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1 Introduction F rom 1962 to 1971, US military forces sprayed herbicides over Vietnam to strip the thick jungle canopy that helped to conceal opposition forces, to destroy crops that enemy forces might depend on, and to clear tall grasses and bushes from the perimeters of US base camps and outlying fire-support bases. Mixtures of 2,4-dichlorophenoxyacetic acid (2,4-D), 2,4,5-trichlorophen- oxyacetic acid (2,4,5-T), picloram, and cacodylic acid made up the bulk of the herbicides sprayed. The herbicide mixtures used were named according to the colors of identification bands painted on the storage drums; one of the main chemical mixtures sprayed was Agent Orange (a 50:50 mixture of 2,4-D and 2,4,5-T). At the time of the spraying, 2,3,7,8-tetrachlorodibenzo-p-dioxin (TCDD, one form of dioxin) was an unintended contaminant formed in the pro- duction of 2,4,5-T and was present in Agent Orange and some other formula- tions sprayed in Vietnam. In 1991, because of continuing uncertainty about the long-term health ef- fects on Vietnam veterans of the herbicides sprayed, Congress passed Public Law (PL) 102-4, the Agent Orange Act of 1991. That legislation directed the secretary of veterans affairs to ask the National Academy of Sciences (NAS) to perform a comprehensive evaluation of scientific and medical information re- garding the health effects of exposure to Agent Orange, other herbicides used in Vietnam, and the various chemical components of those herbicides, including TCDD. The secretary was also to ask NAS to conduct an update at least every 2 years for 10 years from the date of the first report to review newly available literature and draw conclusions from the overall evidence. In response to the request, the Institute of Medicine (IOM) convened a committee, whose conclusions were published in 1994 in Veterans and Agent 9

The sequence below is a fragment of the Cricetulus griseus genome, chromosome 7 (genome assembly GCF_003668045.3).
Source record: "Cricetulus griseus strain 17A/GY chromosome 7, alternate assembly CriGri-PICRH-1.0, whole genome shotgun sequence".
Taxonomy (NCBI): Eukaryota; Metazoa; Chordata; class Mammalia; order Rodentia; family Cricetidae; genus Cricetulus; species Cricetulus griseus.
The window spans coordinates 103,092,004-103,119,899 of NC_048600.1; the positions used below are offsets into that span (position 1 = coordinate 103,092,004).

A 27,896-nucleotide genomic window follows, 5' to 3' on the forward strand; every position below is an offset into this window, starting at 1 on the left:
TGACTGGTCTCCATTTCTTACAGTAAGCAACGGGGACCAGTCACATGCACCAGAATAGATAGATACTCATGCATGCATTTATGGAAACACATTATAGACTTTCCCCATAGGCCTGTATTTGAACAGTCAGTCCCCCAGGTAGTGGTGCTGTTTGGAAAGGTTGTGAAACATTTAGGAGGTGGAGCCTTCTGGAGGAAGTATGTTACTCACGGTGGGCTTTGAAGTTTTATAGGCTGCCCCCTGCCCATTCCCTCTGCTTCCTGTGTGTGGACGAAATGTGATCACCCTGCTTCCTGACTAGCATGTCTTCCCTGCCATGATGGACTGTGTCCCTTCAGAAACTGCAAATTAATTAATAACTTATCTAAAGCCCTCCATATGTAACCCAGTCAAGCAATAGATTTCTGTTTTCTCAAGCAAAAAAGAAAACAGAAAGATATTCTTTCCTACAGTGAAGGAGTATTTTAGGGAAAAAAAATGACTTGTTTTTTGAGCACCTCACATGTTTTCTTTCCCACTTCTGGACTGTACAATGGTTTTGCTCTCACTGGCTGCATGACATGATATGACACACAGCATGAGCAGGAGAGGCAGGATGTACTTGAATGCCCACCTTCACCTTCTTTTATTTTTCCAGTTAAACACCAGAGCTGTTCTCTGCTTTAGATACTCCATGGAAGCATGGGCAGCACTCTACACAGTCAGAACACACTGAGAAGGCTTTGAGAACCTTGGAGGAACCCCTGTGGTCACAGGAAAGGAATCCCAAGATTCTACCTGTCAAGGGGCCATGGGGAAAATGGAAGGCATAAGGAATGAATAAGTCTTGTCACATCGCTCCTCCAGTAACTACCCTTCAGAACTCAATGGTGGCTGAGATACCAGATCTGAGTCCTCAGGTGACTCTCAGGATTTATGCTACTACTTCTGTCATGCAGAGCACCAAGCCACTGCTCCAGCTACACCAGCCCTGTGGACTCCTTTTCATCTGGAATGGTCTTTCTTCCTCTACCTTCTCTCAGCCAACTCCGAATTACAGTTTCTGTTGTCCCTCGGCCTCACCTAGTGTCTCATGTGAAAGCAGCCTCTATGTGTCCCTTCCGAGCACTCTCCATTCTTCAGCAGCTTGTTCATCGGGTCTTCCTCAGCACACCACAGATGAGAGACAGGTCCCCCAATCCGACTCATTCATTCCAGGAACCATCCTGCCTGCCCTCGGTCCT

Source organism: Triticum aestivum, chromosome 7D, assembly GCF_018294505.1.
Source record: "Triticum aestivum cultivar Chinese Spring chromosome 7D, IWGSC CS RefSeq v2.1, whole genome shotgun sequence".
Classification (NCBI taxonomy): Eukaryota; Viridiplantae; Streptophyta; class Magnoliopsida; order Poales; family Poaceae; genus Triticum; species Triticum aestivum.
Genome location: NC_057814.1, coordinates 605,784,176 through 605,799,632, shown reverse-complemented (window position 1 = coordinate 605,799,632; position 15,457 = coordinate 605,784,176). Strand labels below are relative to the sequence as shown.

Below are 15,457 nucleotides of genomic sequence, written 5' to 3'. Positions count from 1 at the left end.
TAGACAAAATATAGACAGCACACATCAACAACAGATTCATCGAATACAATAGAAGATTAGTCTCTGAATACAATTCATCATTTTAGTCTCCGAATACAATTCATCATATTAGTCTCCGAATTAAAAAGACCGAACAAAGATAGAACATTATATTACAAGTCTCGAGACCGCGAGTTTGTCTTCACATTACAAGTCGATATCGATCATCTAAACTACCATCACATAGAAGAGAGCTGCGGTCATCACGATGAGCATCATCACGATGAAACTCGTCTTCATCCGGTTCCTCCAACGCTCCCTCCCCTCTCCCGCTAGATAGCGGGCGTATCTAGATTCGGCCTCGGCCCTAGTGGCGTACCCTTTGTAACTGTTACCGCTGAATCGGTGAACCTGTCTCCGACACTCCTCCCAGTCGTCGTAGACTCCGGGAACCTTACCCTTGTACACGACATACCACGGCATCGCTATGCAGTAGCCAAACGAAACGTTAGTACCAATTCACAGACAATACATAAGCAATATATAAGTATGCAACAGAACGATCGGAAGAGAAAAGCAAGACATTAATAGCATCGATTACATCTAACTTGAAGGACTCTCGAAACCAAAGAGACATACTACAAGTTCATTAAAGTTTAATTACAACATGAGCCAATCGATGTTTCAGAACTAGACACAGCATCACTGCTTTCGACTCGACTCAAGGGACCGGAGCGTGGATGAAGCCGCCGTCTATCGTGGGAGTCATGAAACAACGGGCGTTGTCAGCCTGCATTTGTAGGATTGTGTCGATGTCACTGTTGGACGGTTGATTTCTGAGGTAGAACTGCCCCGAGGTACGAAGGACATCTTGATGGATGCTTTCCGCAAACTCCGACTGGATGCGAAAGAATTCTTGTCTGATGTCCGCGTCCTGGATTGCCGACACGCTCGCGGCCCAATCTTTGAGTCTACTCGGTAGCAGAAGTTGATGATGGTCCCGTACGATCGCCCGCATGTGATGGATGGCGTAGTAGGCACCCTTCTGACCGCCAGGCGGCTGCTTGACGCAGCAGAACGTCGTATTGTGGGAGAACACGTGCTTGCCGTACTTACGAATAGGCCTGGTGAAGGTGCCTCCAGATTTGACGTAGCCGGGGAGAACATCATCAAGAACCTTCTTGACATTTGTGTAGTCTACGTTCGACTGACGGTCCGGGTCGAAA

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10 VETERANS AND AGENT ORANGE Orange: Health Effects of Herbicides Used in Vietnam (hereafter referred to as VAO). The work of later committees resulted in the publication of biennial updates (Update 1996, Update 1998, Update 2000, and Update 2002) and focused reports reviewing the scientific evidence regarding type 2 (non-insulin- dependent) diabetes (Type 2 Diabetes) and acute myelogenous leukemia in chil- dren (Acute Myelogenous Leukemia). VAO (IOM, 1994) concluded that there is "limited/suggestive" evidence of an association between exposure to at least one of the chemicals of interest (2,4- D, 2,4,5-T and its contaminant TCDD, picloram, and cacodylic acid) and respi- ratory cancer (of lung and bronchus, larynx, and trachea). That conclusion was reaffirmed in Update 1996 (IOM, 1996), Update 1998 (IOM, 1999), Update 2000 (IOM, 2001), and Update 2002 (IOM, 2003). The Department of Veterans Affairs (VA), on the basis of the findings of VAO and its own review of the literature, published a notice in the Federal Register in February 1994, stating that there is "a positive association between exposure to herbicides used in the Republic of Vietnam and the subsequent development of respiratory cancers" (Federal Register, 1994). The VA further found that "the weight of the available evidence indicates that chemically- induced respiratory cancers manifest within a definitive period following expo- sure, after which there is little effect from the exposure" (Federal Register, 1994). That Federal Register notice discusses data on chemically-induced respiratory cancers in Ontario steel-plant workers (Finkelstein et al., 1991), people exposed as a result of a trichlorophenol-process accident in West Virginia (Zack and Suskind, 1980), and workers exposed to TCDD after a 1953 accident in a factory in Germany (Zober et al., 1990). The VA therefore proposed, as part of its rule, that respiratory cancer "be presumed service connected only if it is manifest within 30 years after exposure" (Federal Register, 1994). The Veterans Education and Benefits Expansion Act of 2001, PL 107-103, removed the 30-year presumptive period for respiratory cancer and mandated that the secretary of veterans affairs ask the National Academy of Sciences (NAS) to review "available scientific literature on the effects of exposure to an herbi- cide agent containing dioxin on the development of respiratory cancers in hu- mans." And to review "whether it is possible to identify a period of time after exposure to herbicides after which a presumption of service-connection" for the disease would not be warranted. CHARGE TO THE COMMITTEE In response to the VA request, IOM extended the service of the Committee to Review the Health Effects in Vietnam Veterans of Exposure to Herbicides that was responsible for Update 2002 to address the question of presumptive period and respiratory cancer. The charge to the committee was to review and evaluate the evidence regarding the period between cessation of exposure to the